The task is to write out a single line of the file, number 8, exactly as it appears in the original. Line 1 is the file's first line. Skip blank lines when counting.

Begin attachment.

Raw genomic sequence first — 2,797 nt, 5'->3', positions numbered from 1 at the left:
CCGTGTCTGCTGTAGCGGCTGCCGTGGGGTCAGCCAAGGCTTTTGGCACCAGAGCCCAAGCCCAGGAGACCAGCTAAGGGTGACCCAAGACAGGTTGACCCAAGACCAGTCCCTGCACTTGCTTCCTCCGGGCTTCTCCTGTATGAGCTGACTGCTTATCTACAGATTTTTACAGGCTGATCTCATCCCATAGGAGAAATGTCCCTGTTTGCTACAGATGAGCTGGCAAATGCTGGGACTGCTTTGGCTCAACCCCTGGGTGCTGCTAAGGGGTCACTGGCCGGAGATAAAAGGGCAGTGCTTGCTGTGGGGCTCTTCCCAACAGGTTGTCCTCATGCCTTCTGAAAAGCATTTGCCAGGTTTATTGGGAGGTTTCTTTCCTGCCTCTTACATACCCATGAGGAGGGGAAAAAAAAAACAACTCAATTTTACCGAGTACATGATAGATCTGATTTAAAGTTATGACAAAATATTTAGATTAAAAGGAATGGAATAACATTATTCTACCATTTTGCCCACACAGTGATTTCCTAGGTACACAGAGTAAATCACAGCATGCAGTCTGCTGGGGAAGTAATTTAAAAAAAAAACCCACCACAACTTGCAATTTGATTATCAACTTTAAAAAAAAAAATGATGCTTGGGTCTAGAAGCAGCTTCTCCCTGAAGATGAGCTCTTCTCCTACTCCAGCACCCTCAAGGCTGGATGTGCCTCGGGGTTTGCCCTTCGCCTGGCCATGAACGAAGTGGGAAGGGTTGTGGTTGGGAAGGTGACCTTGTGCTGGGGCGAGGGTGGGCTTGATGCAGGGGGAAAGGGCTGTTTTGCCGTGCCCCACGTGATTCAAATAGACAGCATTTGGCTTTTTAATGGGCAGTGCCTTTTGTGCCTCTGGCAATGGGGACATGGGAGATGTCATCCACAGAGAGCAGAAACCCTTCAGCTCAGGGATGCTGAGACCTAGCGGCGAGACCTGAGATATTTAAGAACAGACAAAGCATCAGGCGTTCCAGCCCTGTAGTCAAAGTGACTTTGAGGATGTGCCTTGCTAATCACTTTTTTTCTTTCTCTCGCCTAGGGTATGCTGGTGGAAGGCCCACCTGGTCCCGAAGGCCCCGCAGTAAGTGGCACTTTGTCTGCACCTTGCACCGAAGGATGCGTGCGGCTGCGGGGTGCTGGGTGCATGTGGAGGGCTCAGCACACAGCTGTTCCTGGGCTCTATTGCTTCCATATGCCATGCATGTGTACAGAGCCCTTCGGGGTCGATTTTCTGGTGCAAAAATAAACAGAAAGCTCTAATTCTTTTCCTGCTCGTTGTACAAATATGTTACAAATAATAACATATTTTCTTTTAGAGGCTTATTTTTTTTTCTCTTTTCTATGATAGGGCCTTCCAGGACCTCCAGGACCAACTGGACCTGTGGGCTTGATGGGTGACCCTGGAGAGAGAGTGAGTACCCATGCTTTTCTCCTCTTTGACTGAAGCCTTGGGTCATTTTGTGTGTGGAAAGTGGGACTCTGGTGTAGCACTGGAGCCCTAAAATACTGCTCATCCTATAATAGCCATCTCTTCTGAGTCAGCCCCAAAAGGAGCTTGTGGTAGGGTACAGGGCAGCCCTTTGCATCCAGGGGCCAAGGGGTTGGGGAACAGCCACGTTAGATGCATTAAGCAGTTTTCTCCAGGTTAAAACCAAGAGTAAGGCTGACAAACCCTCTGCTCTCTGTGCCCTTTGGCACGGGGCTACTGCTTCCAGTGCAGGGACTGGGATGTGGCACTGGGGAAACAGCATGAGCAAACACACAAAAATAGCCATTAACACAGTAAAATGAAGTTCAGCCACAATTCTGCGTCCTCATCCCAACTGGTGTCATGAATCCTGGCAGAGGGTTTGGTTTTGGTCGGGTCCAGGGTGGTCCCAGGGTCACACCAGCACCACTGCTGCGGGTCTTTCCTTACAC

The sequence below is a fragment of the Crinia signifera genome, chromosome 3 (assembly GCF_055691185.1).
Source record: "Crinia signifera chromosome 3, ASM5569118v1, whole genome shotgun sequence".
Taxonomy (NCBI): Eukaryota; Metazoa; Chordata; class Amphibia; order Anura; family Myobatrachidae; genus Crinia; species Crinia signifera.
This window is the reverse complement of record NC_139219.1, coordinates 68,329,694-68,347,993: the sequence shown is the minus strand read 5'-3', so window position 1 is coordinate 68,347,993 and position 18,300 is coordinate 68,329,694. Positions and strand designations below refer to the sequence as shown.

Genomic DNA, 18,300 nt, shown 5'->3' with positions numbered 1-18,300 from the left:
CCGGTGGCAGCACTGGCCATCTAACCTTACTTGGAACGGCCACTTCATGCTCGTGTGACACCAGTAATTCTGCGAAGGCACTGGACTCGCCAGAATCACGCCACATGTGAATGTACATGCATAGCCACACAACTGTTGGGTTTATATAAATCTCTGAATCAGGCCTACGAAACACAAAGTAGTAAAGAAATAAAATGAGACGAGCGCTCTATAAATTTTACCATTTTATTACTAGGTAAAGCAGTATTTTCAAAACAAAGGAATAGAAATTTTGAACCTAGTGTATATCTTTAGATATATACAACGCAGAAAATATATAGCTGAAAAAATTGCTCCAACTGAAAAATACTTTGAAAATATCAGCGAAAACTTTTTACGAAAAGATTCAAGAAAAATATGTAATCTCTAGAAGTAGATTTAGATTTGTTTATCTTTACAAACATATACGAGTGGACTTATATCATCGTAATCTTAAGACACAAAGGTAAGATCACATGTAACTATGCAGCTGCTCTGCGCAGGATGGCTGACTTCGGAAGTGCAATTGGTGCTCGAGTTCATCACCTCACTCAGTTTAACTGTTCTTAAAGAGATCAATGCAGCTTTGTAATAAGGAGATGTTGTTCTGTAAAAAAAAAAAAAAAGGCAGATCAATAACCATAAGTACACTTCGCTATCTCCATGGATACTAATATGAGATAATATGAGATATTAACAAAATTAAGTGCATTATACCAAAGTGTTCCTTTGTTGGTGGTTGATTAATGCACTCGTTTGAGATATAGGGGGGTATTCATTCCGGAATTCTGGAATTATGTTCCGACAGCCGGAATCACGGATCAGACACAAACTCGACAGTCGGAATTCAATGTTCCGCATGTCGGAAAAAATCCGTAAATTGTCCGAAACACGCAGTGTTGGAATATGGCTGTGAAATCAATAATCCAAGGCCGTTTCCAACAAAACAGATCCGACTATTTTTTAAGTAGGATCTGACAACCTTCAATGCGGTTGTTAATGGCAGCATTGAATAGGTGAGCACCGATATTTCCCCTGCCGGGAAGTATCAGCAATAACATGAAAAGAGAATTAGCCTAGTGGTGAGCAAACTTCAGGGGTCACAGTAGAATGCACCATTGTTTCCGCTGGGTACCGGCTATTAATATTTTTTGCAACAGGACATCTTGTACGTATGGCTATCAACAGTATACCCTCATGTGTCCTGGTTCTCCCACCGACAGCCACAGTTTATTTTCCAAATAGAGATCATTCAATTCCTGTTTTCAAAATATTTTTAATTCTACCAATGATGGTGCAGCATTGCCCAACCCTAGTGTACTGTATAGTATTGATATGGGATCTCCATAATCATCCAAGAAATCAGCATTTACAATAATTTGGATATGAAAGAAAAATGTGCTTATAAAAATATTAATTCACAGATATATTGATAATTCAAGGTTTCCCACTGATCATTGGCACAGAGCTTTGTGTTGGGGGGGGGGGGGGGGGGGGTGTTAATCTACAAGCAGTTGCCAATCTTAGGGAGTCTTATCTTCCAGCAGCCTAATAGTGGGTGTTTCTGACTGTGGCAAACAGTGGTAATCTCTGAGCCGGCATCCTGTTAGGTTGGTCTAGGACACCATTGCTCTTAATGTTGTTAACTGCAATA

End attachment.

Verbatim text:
CCGGTGGCAGCACTGGCCATCTAACCTTACTTGGAACGGCCACTTCATGCTCGTGTGACACCAGTAATTCTGCGAAGGCACTGGACTCGCCAGAATCACGCCACATGTGAATGTACATGCATAGCCACACAACTGTTGGGTTTATATAAATCTCTGAATCAGGCCTACGAAACACAAAGTAGTAAAGAAATAAAATGAGACGAGCGCTCTATAAATTTTACCATTTTATTACTAGGTAAAGCAGTATTTTCAAAACAAAGGAATAGAAATTTTGAACCTAGTGTATATCTTTAGATATATACAACGCAGAAAATATATAGCTGAAAAAATTGCTCCAACTGAAAAATACTTTGAAAATATCAGCGAAAACTTTTTACGAAAAGATTCAAGAAAAATATGTAATCTCTAGAAGTAGATTTAGATTTGTTTATCTTTACAAACATATACGAGTGGACTTATATCATCGTAATCTTAAGACACAAAGGTAAGATCACATGTAACTATGCAGCTGCTCTGCGCAGGATGGCTGACTTCGGAAGTGCAATTGGTGCTCGAGTTCATCACCTCACTCAGTTTAACTGTTCTTAAAGAGATCAATGCAGCTTTGTAATAAGGAGATGTTGTTCTGTAAAAAAAAAAAAAAAGGCAGATCAATAACCATAAGTACACTTCGCTATCTCCATGGATACTAATATGAGATAATATGAGATATTAACAAAATTAAGTGCATTATACCAAAGTGTTCCTTTGTTGGTGGTTGATTAATGCACTCGTTTGAGATATAGGGGGGTATTCATTCCGGAATTCTGGAATTATGTTCCGACAGCCGGAATCACGGATCAGACACAAACTCGACAGTCGGAATTCAATGTTCCGCATGTCGGAAAAAATCCGTAAATTGTCCGAAACACGCAGTGTTGGAATATGGCTGTGAAATCAATAATCCAAGGCCGTTTCCAACAAAACAGATCCGACTATTTTTTAAGTAGGATCTGACAACCTTCAATGCGGTTGTTAATGGCAGCATTGAATAGGTGAGCACCGATATTTCCCCTGCCGGGAAGTATCAGCAATAACATGAAAAGAGAATTAGCCTAGTGGTGAGCAAACTTCAGGGGTCACAGTAGAATGCACCATTGTTTCCGCTGGGTACCGGCTATTAATATTTTTTGCAACAGGACATCTTGTACGTATGGCTATCAACAGTATACCCTCATGTGTCCTGGTTCTCCCACCGACAGCCACAGTTTATTTTCCAAATAGAGATCATTCAATTCCTGTTTTCAAAATATTTTTAATTCTACCAATGATGGTGCAGCATTGCCCAACCCTAGTGTACTGTATAGTATTGATATGGGATCTCCATAATCATCCAAGAAATCAGCATTTACAATAATTTGGATATGAAAGAAAAATGTGCTTATAAAAATATTAATTCACAGATATATTGATAATTCAAGGTTTCCCACTGATCATTGGCACAGAGCTTTGTGTTGGGGGGGGGGGGGGGGGGGGTGTTAATCTACAAGCAGTTGCCAATCTTAGGGAGTCTTATCTTCCAGCAGCCTAATAGTGGGTGTTTCTGACTGTGGCAAACAGTGGTAATCTCTGAGCCGGCATCCTGTTAGGTTGGTCTAGGACACCATTGCTCTTAATGTTGTTAACTGCAATA